Weekend Plans With Engine Shop's Ed Kiernan Oilers Unveil Details Of New Arena District Ravens Partner With Domestic Abuse Center NFL Toughens Domestic Violence Policy CBS Going All-Out With U.S. Open Coverage Snickers Releases First Manziel Commercial Classified Advertisements Executive Transactions Filing Hints NCAA's Strategy In O'Bannon Appeal Notre Dame Renovations Begin In November
The Grizzlies must sell 15,000 seats by January 1 or "else the NBA won't allow them to start their first season next fall." The team has sold about half that figure. Most of the court-side corporate seats have been sold, but now Arthur Griffiths, President of Northwest Sports which owns the team and "the dreamer who envisioned an NBA team in Vancouver," must convince fans that paying between $675 per season-ticket seat in the upper sections to $3,555 for good club seats, is a "worthwhile investment." Griffiths is going to "businesses for an indirect loan, asking companies to pay for employees' season tickets and recoup the loan through payroll deductions." Griffiths told one business group, "Not only is this a fantastic company-provided bonus to your workforce, but it comes at an extremely low cost to your company" (Gillian Shaw, VANCOUVER SUN, 9/30).
The Metropolitan Sports Facility Commission "approved all the major points of an agreement to buy the Target Center." This clears the way for Glen Taylor to complete his deal to buy the Timberwolves, which has been contingent on public acquisition of the arena. The agreement will keep the NBA team in Minnesota and "leaves open the possibility that an NHL team may return to the Twin Cities." Commission Chair Henry Savelkoul said Taylor is the most likely buyer of any NHL team, and called the odds of an NHL returning to MN in five years "pretty good." The agreement is for 30 years, but it would allow Taylor to break the deal in 10 years if the team has two successive money-losing seasons. Taylor could also opt out if the state legislature fails to provide the promised $750,000-a-year subsidy. "One unique feature" gives the commission an option to buy the team at the price Taylor is paying today -- $88.5M -- plus a compounded 3% increase for each year he has owned the team" (Patrick Sweeney, ST. PAUL PIONEER PRESS, 9/30). TWO OUT OF THREE AIN'T BAD The "legal scuffle" between Top Rank and "soon-to-be-former" Wolves owners Marv Wolfenson and Harvey Ratner continues. Top Rank, the group wanting to move the Wolves to New Orleans, won a "minor" victory as U.S. Magistrate Franklin Noel "disagreed with Wolfenson and Ratner's claim that their sale contract was properly terminated" when the NBA blocked the team's sale to Top Rank. Wolfenson and Ratner must decide by next week whether to have a U.S. District Judge review Noel's recommendation (Jay Weiner, Minneapolis STAR TRIBUNE, 9/29). TWINS WATCH: Twins owner Carl Pohlad says he would like to talk with Taylor about the possibility of joint ownership of the Twins (AP, 9/30).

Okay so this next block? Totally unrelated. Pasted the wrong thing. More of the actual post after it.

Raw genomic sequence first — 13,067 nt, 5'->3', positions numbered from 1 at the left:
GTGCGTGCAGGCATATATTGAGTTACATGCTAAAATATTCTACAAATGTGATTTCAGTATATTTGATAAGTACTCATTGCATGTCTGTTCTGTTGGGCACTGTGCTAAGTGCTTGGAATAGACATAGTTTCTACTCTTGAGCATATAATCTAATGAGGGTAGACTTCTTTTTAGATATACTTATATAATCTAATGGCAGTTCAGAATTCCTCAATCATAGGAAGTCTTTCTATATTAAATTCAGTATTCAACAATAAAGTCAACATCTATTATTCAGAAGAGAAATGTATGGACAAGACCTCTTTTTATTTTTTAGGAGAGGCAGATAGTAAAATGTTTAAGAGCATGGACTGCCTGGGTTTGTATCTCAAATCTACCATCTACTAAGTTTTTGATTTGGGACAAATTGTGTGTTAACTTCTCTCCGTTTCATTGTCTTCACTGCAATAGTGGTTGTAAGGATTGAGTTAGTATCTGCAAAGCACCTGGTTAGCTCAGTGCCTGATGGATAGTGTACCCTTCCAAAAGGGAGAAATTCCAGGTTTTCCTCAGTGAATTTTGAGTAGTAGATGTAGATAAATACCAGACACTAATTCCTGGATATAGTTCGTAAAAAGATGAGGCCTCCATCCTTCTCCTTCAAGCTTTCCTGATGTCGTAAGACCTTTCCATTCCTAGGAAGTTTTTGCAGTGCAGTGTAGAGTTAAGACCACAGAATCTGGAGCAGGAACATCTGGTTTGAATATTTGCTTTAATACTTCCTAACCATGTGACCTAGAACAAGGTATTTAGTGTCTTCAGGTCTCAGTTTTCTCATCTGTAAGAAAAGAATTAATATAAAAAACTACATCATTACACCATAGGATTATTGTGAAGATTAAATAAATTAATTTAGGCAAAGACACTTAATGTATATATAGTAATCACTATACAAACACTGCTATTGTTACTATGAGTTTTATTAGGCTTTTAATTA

Rams President John Shaw "discounted reports yesterday that has Baltimore out of the running for the Rams." Shaw, asked whether the Rams had narrowed their choices to St. Louis and Anaheim: "I don't know where those perceptions came from. We really haven't had any conversations with St. Louis for a few weeks. They're trying to come in next week, but I'm not sure whether [those meetings] will materialize." The L.A. TIMES had reported that Wednesday's NFL vote to approve the Redskins move to MD seemed to "swing the Rams' pendulum toward St. Louis" (Baltimore SUN, 9/30).